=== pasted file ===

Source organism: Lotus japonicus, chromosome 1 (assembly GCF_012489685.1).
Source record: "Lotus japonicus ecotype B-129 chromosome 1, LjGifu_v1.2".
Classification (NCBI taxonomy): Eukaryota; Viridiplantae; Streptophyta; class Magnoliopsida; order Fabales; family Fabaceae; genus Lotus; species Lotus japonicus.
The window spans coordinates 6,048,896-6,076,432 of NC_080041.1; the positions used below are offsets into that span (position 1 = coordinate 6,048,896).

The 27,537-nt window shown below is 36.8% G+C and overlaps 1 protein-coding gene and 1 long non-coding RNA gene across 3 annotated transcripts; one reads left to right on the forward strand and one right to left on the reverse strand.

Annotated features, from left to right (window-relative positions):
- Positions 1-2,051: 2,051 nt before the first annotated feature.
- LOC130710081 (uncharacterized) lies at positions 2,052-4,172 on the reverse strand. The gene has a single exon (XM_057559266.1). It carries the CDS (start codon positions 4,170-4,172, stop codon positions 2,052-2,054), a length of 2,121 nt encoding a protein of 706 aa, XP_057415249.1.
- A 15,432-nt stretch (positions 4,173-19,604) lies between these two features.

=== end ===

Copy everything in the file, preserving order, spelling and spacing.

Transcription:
Source organism: Lotus japonicus, chromosome 1 (assembly GCF_012489685.1).
Source record: "Lotus japonicus ecotype B-129 chromosome 1, LjGifu_v1.2".
Classification (NCBI taxonomy): Eukaryota; Viridiplantae; Streptophyta; class Magnoliopsida; order Fabales; family Fabaceae; genus Lotus; species Lotus japonicus.
The window spans coordinates 6,048,896-6,076,432 of NC_080041.1; the positions used below are offsets into that span (position 1 = coordinate 6,048,896).

The 27,537-nt window shown below is 36.8% G+C and overlaps 1 protein-coding gene and 1 long non-coding RNA gene across 3 annotated transcripts; one reads left to right on the forward strand and one right to left on the reverse strand.

Annotated features, from left to right (window-relative positions):
- Positions 1-2,051: 2,051 nt before the first annotated feature.
- LOC130710081 (uncharacterized) lies at positions 2,052-4,172 on the reverse strand. The gene has a single exon (XM_057559266.1). It carries the CDS (start codon positions 4,170-4,172, stop codon positions 2,052-2,054), a length of 2,121 nt encoding a protein of 706 aa, XP_057415249.1.
- A 15,432-nt stretch (positions 4,173-19,604) lies between these two features.